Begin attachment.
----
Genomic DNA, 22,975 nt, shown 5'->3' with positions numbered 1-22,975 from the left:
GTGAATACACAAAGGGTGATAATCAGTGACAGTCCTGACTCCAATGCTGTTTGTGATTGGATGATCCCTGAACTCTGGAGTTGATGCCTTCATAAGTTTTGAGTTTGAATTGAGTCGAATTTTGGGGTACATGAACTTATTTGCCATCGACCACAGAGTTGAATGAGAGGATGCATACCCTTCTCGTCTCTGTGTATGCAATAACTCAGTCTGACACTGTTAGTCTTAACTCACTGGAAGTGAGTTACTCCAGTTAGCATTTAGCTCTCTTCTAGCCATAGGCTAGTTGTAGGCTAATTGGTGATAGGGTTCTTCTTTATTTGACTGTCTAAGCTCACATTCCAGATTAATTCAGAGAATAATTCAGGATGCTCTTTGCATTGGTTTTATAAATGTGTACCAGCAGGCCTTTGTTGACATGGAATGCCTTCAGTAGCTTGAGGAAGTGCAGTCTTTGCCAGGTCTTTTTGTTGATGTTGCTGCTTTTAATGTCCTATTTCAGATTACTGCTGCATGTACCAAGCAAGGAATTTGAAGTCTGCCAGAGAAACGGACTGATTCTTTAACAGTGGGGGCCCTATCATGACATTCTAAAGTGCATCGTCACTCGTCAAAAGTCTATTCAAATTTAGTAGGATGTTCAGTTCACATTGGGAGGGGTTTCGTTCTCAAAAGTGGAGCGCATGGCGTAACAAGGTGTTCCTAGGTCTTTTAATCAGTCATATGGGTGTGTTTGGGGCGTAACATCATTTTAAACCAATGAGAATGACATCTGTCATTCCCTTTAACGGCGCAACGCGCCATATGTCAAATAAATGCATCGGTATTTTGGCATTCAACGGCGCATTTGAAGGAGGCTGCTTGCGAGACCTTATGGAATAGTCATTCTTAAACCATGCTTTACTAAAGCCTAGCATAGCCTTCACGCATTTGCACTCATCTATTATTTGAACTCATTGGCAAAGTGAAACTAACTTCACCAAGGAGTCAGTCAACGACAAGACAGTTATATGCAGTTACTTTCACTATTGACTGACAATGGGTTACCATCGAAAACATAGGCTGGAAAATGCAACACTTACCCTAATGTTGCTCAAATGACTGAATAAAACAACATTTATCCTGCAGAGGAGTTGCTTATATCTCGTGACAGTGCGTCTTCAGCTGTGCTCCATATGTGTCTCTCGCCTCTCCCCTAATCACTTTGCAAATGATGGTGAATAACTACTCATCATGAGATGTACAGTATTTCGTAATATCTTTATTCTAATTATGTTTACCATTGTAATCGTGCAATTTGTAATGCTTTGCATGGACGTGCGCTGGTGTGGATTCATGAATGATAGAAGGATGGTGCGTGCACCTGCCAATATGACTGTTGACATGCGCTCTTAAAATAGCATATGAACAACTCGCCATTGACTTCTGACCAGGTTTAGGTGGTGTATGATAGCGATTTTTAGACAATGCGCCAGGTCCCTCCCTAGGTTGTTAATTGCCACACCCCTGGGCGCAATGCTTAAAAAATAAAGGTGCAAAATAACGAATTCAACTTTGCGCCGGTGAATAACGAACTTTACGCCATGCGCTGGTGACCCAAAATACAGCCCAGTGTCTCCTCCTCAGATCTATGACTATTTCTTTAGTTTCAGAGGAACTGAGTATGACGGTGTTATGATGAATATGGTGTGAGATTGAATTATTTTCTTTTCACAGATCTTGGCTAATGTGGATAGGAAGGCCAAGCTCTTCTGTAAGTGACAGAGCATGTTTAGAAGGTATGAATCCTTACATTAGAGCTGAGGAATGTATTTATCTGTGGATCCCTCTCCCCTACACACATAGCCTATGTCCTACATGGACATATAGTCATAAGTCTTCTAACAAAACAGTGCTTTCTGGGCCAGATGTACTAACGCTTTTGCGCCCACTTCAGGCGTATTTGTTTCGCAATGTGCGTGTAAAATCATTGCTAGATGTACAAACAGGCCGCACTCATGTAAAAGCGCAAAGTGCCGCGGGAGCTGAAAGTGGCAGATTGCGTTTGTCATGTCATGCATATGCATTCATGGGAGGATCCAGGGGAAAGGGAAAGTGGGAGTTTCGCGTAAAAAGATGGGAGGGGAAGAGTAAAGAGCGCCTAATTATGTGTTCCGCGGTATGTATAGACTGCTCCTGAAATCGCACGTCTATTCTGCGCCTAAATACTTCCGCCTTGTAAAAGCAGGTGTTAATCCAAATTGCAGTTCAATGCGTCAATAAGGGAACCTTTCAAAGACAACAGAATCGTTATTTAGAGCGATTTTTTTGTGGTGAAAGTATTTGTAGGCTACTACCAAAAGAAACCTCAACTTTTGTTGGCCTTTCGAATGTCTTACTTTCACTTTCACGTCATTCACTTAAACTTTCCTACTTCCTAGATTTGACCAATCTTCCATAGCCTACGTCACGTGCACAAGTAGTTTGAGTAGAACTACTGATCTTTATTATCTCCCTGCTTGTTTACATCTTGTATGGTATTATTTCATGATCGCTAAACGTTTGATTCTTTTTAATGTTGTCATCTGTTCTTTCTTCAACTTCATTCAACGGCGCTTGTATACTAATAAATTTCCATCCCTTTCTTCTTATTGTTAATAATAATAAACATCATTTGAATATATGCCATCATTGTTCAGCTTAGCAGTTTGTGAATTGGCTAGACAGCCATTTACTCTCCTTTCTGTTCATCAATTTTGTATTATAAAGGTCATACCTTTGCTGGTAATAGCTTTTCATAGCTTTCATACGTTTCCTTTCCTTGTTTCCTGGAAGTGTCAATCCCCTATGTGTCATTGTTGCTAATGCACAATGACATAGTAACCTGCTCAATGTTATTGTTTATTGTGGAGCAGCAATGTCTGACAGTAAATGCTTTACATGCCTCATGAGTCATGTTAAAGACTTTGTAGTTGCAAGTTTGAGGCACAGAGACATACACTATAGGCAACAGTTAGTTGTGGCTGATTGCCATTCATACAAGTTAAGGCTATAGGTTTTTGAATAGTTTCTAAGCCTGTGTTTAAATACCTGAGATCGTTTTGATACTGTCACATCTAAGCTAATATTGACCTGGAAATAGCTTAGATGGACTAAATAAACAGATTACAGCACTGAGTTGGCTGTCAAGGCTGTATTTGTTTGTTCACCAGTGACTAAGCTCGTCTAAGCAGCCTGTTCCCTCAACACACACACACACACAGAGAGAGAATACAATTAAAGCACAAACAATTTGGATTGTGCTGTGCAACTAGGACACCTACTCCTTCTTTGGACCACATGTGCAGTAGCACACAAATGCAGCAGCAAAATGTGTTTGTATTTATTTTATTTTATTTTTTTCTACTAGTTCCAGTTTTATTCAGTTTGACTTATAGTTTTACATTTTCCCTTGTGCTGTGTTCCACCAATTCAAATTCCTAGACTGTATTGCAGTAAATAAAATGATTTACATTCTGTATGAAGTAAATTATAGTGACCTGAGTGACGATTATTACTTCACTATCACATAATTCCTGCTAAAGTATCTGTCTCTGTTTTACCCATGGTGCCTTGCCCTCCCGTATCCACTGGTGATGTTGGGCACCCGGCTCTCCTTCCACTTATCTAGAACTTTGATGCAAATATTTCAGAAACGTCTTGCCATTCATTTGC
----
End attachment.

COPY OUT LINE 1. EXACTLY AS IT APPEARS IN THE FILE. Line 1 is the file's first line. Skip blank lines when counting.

Genomic DNA, 22,975 nt, shown 5'->3' with positions numbered 1-22,975 from the left: